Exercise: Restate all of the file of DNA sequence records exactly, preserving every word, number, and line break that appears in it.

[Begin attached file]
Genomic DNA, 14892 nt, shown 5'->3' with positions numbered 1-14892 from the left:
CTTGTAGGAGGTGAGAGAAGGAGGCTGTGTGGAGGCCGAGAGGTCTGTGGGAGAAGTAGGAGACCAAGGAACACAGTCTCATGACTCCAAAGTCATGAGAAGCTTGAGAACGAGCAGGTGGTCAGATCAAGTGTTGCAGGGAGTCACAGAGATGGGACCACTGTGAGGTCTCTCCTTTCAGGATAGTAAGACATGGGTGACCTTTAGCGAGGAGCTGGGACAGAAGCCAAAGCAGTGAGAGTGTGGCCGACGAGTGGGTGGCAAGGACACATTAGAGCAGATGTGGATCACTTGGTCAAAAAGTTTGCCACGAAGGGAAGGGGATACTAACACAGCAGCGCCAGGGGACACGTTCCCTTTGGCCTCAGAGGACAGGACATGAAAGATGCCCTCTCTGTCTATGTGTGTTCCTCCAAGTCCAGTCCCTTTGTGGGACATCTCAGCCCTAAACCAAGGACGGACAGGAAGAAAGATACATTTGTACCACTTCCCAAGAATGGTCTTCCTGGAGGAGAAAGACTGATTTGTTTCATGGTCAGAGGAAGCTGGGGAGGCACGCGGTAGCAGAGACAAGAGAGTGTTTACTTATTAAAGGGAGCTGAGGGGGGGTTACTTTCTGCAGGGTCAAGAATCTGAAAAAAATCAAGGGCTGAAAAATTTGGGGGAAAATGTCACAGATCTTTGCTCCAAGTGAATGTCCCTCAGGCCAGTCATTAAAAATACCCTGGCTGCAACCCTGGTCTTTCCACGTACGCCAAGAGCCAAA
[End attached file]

Genomic DNA, 14892 nt, shown 5'->3' with positions numbered 1-14892 from the left:
CTTGTAGGAGGTGAGAGAAGGAGGCTGTGTGGAGGCCGAGAGGTCTGTGGGAGAAGTAGGAGACCAAGGAACACAGTCTCATGACTCCAAAGTCATGAGAAGCTTGAGAACGAGCAGGTGGTCAGATCAAGTGTTGCAGGGAGTCACAGAGATGGGACCACTGTGAGGTCTCTCCTTTCAGGATAGTAAGACATGGGTGACCTTTAGCGAGGAGCTGGGACAGAAGCCAAAGCAGTGAGAGTGTGGCCGACGAGTGGGTGGCAAGGACACATTAGAGCAGATGTGGATCACTTGGTCAAAAAGTTTGCCACGAAGGGAAGGGGATACTAACACAGCAGCGCCAGGGGACACGTTCCCTTTGGCCTCAGAGGACAGGACATGAAAGATGCCCTCTCTGTCTATGTGTGTTCCTCCAAGTCCAGTCCCTTTGTGGGACATCTCAGCCCTAAACCAAGGACGGACAGGAAGAAAGATACATTTGTACCACTTCCCAAGAATGGTCTTCCTGGAGGAGAAAGACTGATTTGTTTCATGGTCAGAGGAAGCTGGGGAGGCACGCGGTAGCAGAGACAAGAGAGTGTTTACTTATTAAAGGGAGCTGAGGGGGGGTTACTTTCTGCAGGGTCAAGAATCTGAAAAAAATCAAGGGCTGAAAAATTTGGGGGAAAATGTCACAGATCTTTGCTCCAAGTGAATGTCCCTCAGGCCAGTCATTAAAAATACCCTGGCTGCAACCCTGGTCTTTCCACGTACGCCAAGAGCCAAA